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Anthony Davis has arrived. Again.

NBA: New Orleans Pelicans at New York Knicks Adam Hunger-USA TODAY Sports

BOSTON — Anthony Davis is terrifying. Everyone knows, but it’s worth remembering the genesis of that knowledge because at some point in our oversaturated consciousness we started to take AD for granted.

Flashback to three years ago when 21-year-old Davis led the Pelicans to the playoffs. Good lord, was he something back then. Remember that double-clutch buzzer-beater against the Thunder? Or how about the 31 and 13 against the Spurs on the last day of the regular season that sent New Orleans into the postseason?

And then against the Warriors, when he scored 126 points in four games vs. the eventual champs. We all knew then the age of AD was upon us, and it was only a matter of time ...

Time has a funny way of working in the NBA. It’s been only two and a half years since that inspired run, but Davis picked the worst time to take a step back. His struggles were relative — 24 and 10 is only a down year in the world in which Davis lives — but they were magnified by the rise of the next generation of prodigies.

As the Pelicans struggled through a pair of unsatisfying seasons, Davis aged out of the current clique of cool kids. He posted staggering numbers again last season, but few noticed in a playoff-less vacuum.

Everyone’s coming back around again on Davis now, though, and for good reason. He put up 45 and 16 in an overtime win against the Celtics that came on the heels of a 48 and 17 overtime comeback effort against the Knicks just a few days before. Clearly exhausted, on Wednesday he had his worst night of the season in a brutal loss in Atlanta.

Wednesday night’s slog notwithstanding, the Anthony Davis we’re watching now is a little different than the one we remember from his breakout season. He’s stronger and his game is more refined. He’s sharper on the defensive end and his shot selection has improved. You can see these subtle developments all over the court.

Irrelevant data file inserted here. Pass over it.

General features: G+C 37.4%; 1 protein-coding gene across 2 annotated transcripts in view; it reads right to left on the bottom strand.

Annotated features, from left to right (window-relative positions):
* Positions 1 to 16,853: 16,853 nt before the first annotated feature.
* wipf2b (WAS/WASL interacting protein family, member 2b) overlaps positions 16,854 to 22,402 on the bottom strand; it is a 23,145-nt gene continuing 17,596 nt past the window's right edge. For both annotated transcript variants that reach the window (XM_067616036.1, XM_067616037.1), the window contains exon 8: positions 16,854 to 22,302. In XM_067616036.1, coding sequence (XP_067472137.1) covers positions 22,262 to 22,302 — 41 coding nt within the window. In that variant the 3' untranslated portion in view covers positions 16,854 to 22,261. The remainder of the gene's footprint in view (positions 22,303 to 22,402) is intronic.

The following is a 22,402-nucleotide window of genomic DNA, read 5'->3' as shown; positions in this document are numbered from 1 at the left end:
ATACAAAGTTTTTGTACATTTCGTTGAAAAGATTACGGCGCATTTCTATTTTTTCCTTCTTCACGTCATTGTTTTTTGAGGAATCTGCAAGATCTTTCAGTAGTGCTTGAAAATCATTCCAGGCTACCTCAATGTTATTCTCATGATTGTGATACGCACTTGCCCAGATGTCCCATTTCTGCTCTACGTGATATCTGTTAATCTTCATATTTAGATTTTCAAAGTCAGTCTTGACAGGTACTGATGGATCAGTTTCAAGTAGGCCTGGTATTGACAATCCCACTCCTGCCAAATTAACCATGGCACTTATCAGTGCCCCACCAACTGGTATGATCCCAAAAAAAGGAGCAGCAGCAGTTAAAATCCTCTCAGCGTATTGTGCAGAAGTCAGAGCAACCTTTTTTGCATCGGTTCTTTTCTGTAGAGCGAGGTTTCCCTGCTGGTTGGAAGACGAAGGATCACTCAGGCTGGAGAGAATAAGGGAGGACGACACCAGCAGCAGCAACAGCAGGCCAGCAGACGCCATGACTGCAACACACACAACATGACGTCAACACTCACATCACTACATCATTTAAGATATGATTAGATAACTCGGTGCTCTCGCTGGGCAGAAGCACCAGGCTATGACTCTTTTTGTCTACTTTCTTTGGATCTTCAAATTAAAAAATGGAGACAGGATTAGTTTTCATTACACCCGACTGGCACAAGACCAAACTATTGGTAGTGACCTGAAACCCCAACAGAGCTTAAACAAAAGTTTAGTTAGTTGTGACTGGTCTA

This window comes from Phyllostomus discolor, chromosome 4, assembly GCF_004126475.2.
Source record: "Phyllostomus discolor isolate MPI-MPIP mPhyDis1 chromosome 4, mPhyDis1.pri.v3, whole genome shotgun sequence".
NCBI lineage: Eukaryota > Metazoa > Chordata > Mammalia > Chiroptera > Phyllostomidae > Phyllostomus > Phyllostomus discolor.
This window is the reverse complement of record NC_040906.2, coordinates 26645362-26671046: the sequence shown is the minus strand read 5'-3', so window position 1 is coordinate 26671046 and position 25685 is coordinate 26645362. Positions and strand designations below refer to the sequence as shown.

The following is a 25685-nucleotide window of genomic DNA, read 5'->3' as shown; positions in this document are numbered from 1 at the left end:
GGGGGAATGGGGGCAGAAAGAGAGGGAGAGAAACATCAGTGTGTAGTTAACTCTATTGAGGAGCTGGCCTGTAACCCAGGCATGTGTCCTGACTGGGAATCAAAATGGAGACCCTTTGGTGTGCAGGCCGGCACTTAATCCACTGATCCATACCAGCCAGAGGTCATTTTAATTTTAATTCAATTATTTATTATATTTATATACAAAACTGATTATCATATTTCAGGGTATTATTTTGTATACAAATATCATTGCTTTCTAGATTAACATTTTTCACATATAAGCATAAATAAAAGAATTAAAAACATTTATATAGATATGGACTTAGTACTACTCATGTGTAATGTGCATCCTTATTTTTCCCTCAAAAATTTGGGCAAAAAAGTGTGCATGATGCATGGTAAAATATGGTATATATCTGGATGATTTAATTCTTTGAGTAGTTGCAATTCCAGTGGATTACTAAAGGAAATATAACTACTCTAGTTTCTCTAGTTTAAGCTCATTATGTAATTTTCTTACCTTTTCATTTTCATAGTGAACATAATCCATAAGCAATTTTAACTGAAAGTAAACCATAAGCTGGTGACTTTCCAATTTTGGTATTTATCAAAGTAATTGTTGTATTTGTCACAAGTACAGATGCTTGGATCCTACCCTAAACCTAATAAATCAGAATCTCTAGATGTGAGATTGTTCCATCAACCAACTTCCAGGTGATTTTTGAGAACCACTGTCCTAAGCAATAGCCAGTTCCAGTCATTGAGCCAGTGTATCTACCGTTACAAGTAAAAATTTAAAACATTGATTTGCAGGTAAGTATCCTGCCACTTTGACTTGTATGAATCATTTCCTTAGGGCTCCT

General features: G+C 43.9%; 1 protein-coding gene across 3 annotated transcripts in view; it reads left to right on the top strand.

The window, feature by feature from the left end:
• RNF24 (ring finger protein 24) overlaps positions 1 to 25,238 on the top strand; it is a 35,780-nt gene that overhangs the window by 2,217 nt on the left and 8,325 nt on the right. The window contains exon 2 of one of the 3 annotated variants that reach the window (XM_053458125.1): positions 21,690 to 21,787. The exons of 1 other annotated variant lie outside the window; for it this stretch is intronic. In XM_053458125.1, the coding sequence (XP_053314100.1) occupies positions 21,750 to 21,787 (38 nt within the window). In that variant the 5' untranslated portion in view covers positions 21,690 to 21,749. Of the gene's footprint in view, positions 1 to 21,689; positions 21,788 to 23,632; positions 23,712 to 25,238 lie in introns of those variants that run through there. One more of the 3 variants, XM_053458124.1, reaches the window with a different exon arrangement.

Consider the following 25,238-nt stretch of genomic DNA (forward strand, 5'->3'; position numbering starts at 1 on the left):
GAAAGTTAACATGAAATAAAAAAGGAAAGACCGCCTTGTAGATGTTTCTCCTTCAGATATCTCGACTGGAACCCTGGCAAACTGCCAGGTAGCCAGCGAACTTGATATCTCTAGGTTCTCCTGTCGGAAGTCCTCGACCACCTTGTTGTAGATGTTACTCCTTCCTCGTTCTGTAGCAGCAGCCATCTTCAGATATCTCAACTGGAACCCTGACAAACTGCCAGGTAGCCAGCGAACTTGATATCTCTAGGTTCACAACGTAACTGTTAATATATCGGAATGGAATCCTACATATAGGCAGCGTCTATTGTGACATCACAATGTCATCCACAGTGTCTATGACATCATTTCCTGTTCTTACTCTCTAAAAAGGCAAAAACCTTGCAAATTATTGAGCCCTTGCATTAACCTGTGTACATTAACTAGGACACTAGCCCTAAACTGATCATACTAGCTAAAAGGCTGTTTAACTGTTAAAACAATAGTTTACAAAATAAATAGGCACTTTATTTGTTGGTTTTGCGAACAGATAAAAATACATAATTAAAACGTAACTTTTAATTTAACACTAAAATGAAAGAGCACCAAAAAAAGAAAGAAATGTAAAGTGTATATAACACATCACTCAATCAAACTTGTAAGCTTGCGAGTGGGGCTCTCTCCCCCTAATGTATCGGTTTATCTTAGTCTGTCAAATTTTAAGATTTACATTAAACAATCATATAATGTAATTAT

New Orleans Pelicans v Boston Celtics Photo by Brian Babineau/NBAE via Getty Images

Good luck against him in the post. You used to be able to bully him a bit down there, knock him back a few feet and clog up his space. Those days are pretty much over now that he’s packed on muscle and has DeMarcus Cousins to attract attention. He’s shooting 75.1 percent in the restricted area, per

Say your prayers on the perimeter. He’s got enough of a handle and more than enough speed to blow past you on his way to the rim. That jumper has come along nicely, too. If you’re lucky he’ll settle for a 20-footer, but he’s settling less and less these days.

“What he’s becoming is a complete player,” New Orleans coach Alvin Gentry told me following the team’s shootaround. “To be labeled great in this league you have to do a lot of things.”

This is the grown-up version of Anthony Davis. He can still do everything, but he’s found the right balance between all-out domination and more focused streams of attack.

As his longtime teammate Dante Cunningham told me, “He doesn’t need to take on the weight of everything right now. He allows himself and us to get better with him.”


There is no doubt that playing with Cousins has helped bring out the best in Davis. Rather than getting in each other’s way, the two big men play off one another and complement each other beautifully, as our Mike Prada showed in his latest Prada’s Pictures.